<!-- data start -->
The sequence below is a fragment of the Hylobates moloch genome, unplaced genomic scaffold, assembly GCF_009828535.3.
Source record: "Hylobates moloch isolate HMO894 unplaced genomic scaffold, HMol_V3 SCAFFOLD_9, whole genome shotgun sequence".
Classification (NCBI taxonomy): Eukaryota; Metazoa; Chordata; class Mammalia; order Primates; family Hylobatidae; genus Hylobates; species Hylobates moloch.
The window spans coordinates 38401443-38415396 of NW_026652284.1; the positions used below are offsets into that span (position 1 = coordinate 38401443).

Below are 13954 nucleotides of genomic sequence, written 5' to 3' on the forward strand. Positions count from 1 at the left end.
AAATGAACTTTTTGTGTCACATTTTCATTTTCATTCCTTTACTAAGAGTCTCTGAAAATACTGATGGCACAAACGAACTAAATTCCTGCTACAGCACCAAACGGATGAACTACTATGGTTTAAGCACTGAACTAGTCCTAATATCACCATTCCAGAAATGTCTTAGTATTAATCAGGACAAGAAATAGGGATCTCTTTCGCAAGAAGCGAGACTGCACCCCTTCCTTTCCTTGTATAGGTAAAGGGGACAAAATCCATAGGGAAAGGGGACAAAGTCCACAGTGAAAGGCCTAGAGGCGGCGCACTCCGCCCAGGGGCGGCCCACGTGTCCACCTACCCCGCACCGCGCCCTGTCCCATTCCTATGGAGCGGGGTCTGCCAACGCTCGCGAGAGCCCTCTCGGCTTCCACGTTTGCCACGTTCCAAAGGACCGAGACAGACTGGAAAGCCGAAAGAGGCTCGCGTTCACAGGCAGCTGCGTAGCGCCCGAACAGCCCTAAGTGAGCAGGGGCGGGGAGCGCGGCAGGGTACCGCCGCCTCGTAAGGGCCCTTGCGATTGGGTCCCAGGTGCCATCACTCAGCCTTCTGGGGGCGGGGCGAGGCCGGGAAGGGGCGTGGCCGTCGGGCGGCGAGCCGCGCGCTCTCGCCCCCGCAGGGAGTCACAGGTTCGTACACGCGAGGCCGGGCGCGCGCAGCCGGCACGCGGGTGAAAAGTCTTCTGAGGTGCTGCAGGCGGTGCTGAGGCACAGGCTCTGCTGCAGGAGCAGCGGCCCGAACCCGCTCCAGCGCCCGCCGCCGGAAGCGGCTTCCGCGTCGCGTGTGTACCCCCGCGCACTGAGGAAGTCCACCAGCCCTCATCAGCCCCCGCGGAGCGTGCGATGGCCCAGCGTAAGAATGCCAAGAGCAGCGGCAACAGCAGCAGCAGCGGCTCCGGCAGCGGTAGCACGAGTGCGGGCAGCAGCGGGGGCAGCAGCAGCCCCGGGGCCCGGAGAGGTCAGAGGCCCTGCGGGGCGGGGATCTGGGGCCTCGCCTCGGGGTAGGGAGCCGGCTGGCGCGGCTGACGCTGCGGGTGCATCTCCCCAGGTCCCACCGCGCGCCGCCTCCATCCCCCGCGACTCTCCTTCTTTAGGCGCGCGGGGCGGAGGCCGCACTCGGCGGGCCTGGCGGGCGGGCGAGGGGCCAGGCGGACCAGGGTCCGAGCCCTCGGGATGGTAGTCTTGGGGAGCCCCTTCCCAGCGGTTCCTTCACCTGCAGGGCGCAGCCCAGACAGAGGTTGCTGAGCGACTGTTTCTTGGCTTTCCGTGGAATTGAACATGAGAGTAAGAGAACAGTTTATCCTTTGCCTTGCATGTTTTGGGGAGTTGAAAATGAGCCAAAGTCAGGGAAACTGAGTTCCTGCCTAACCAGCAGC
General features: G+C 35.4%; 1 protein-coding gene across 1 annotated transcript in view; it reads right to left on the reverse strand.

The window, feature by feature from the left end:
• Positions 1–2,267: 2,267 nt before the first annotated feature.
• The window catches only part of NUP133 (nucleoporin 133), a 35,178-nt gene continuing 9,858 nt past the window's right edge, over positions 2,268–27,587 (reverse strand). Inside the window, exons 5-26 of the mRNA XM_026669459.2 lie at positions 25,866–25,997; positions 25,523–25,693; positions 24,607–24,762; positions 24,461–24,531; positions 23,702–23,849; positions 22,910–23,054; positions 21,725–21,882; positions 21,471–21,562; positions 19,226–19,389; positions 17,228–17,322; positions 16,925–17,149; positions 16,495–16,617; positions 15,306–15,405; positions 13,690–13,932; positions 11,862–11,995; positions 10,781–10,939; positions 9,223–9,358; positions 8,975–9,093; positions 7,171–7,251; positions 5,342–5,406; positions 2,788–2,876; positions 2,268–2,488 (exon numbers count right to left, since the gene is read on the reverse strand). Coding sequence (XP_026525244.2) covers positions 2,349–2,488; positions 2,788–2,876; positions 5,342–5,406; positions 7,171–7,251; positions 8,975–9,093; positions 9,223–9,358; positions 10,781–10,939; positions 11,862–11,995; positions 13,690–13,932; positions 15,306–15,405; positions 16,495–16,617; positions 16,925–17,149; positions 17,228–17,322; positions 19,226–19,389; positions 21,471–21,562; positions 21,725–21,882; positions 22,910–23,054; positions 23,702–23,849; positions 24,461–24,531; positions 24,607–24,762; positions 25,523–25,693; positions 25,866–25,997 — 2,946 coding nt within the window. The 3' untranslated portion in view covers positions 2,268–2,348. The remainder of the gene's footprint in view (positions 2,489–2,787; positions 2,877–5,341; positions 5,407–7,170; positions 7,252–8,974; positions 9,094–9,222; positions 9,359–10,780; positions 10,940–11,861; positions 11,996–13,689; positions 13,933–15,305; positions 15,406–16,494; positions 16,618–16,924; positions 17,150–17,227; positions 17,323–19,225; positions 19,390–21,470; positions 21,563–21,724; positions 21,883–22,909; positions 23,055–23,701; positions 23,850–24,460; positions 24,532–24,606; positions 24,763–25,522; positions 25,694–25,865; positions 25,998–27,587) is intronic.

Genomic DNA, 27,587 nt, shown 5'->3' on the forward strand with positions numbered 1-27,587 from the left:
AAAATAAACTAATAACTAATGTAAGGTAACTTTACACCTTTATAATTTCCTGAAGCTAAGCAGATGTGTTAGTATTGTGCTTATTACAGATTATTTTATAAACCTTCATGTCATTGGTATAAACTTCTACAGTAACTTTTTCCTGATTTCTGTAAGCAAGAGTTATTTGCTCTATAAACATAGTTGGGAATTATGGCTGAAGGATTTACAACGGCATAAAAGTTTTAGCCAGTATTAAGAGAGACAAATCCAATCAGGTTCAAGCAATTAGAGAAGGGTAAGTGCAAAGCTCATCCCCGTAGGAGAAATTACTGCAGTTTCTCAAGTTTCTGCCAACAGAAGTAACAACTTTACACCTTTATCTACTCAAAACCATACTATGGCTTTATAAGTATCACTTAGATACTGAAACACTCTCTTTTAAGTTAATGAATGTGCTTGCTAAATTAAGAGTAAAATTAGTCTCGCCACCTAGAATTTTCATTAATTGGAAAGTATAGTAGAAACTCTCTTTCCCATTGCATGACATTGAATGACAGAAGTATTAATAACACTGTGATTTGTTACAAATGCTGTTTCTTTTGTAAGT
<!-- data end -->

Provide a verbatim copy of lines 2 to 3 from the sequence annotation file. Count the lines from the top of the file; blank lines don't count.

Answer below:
Source record: "Hylobates moloch isolate HMO894 unplaced genomic scaffold, HMol_V3 SCAFFOLD_9, whole genome shotgun sequence".
Classification (NCBI taxonomy): Eukaryota; Metazoa; Chordata; class Mammalia; order Primates; family Hylobatidae; genus Hylobates; species Hylobates moloch.